I have just returned from a very long trip, and if you have followed me since February, you know that I got the flu on the third day. I was so sick that I just finished the last of my prescriptions about five days ago. Now I hope that my sense of smell and taste will return on their own. Because of that ordeal, I am currently exhausted and out of travel stories, so I am going to take a break from this blog.
I would like to leave you with some of the lessons I have learned over the past three years.
First, Volunteer Service Travel is an amazing way to go. I have blogged about Habitat for Humanity as well as volunteer English teaching. This kind of trip is guaranteed to be meaningful. You accomplish something, and you meet wonderful people, both those you serve and those with whom you serve. And sometimes grateful people provide your housing and/or food. New Orleans was just one of the many places where complete strangers were so gracious with their thank your.
Travel with a mission to perfect something. Write, paint, or draw. Improve your yoga, skiing, kayaking, cooking, or second language. Attend a book fair or retreat like Chautauqua to absorb the wisdom of thinkers. The best souvenirs are those you carry in your heart, mind, and muscle memory.
Try Genealogy Travel. If you travel to the land of your ancestors, they will tell you wonderful stories about who you really are. My husband and I discovered that our families have lived together, died together, and built towns together since the time of the Crusades. What an astounding coincidence, considering we didn’t grow up in the same state and met by chance in a 300-student college Shakespeare class—though we both loved Macbeth long before we found our shared roots in Scotland.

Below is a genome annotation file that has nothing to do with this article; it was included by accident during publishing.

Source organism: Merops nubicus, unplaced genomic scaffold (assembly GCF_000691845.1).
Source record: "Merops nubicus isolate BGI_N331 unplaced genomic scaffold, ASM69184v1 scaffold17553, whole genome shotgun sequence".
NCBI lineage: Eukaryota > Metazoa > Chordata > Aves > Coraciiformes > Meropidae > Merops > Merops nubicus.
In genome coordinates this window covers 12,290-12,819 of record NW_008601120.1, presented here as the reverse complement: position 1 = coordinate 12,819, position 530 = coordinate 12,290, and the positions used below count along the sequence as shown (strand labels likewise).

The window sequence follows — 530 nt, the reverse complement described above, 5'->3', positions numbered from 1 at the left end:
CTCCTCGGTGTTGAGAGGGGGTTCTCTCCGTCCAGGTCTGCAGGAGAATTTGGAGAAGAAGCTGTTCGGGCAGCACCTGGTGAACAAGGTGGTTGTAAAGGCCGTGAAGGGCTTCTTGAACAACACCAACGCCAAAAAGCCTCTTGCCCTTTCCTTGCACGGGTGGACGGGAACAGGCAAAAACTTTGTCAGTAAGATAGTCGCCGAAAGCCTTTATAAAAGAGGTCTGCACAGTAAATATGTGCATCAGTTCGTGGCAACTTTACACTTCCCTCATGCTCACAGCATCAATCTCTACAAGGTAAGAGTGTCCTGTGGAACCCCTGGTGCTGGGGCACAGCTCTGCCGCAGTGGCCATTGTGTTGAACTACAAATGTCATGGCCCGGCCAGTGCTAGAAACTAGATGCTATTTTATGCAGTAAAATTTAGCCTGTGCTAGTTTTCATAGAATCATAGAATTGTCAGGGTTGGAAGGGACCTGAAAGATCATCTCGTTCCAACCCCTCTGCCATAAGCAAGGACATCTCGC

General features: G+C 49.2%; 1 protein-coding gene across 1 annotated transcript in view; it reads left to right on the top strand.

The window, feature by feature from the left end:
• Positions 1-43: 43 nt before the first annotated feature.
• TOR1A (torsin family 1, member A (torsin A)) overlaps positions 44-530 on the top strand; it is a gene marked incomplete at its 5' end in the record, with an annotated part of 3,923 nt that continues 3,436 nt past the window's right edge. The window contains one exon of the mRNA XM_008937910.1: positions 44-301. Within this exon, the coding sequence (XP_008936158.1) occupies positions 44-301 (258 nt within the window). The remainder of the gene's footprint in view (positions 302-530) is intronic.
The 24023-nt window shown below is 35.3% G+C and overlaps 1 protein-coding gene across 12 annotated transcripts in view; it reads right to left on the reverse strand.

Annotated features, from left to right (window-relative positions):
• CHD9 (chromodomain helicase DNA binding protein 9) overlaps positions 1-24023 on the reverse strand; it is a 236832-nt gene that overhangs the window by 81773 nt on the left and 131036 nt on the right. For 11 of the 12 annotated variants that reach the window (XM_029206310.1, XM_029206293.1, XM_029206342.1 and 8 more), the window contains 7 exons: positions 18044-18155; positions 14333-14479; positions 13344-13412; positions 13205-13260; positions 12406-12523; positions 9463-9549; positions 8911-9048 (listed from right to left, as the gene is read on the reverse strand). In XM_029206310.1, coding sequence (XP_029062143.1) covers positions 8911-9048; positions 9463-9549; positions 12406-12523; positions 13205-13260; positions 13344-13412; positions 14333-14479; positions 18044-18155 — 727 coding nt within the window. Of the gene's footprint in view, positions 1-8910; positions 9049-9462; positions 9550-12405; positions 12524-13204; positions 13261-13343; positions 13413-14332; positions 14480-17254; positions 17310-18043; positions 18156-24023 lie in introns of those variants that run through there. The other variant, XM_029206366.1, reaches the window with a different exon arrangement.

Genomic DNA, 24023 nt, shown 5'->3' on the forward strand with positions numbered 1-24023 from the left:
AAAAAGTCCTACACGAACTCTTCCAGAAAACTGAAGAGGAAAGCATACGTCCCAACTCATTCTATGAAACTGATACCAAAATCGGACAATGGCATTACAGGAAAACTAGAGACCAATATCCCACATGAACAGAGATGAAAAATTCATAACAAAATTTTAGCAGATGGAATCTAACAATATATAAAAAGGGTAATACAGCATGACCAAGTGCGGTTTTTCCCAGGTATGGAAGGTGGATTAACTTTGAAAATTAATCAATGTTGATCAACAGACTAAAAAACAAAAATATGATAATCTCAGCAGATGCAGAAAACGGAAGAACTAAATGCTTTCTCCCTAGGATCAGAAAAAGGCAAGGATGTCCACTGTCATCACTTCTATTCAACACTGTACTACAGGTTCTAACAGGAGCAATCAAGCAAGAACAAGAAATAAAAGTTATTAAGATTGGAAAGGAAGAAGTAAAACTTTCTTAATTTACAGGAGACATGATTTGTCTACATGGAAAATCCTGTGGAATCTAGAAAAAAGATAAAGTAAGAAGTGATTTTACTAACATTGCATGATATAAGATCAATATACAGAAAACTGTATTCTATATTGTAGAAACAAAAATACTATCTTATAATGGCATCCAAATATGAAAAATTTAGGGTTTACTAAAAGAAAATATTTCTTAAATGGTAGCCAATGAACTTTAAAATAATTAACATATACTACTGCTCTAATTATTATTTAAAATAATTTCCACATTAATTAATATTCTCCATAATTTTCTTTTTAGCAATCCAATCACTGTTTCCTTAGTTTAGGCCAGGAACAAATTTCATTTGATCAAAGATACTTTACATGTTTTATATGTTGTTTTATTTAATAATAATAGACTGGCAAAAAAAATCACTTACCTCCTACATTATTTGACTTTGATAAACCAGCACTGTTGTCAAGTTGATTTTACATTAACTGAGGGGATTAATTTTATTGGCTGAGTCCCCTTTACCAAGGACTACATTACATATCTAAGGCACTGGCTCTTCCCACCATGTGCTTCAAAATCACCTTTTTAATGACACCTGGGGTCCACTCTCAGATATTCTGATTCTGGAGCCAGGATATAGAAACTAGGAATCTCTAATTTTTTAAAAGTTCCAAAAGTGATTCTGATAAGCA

And speaking of crusades, I hope you will support me in my battle against love locks. Having just returned from Paris, I can tell you that love locks are destroying historic bridges throughout the city. A three-hundred-year-old bridge covered in thousands of ugly padlocks is neither beautiful nor romantic, nor is a broken railing boarded up. Say Yes! to love, but No! to locks.
Finally, don’t be afraid to get lost. I recently found that easy to do in Marrakech. And if you don’t panic, the journey can be as interesting as the destination.
I hope I have encouraged you to travel—to expand your knowledge, citizenship, and humanity. You will find new reasons to respect yourself, and so will others. It’s important. In my voting lifetime, one of our presidential candidates revealed that he had never traveled outside the US. To me, that was a disqualifier. I did not vote for him. Others did, and today we are still reeling from his miscalculations overseas. Here is the best quote about the value of travel:
“Travel is fatal to prejudice, bigotry, and narrow-mindedness . . . Broad, wholesome, charitable views of men and things cannot be acquired by vegetating in one little corner of the earth all one's lifetime.” Mark Twain
It has been my pleasure to share stories with you. Thanks to all Spirited Women, and men, who took the time to respond. Namaste.